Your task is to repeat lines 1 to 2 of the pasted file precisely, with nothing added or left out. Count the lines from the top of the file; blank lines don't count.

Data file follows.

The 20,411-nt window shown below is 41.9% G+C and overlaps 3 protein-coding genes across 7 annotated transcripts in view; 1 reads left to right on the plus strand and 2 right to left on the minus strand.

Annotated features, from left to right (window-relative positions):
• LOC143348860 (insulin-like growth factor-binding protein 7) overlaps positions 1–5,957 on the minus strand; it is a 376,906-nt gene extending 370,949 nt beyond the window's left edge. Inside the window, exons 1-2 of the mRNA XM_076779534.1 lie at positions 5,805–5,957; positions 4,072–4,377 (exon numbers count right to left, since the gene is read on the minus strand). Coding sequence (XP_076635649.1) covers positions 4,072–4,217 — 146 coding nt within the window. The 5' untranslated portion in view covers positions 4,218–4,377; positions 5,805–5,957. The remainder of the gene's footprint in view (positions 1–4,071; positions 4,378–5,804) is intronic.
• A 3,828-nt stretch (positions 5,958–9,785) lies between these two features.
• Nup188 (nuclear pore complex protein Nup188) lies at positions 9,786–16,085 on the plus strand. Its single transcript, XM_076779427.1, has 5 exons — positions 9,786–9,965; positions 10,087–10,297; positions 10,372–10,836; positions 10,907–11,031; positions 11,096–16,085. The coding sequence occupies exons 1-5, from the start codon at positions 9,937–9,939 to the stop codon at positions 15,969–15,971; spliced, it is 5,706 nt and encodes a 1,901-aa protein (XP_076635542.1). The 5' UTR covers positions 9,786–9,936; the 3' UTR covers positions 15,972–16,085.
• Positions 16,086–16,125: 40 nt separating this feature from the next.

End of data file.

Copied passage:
The 20,411-nt window shown below is 41.9% G+C and overlaps 3 protein-coding genes across 7 annotated transcripts in view; 1 reads left to right on the plus strand and 2 right to left on the minus strand.

Annotated features, from left to right (window-relative positions):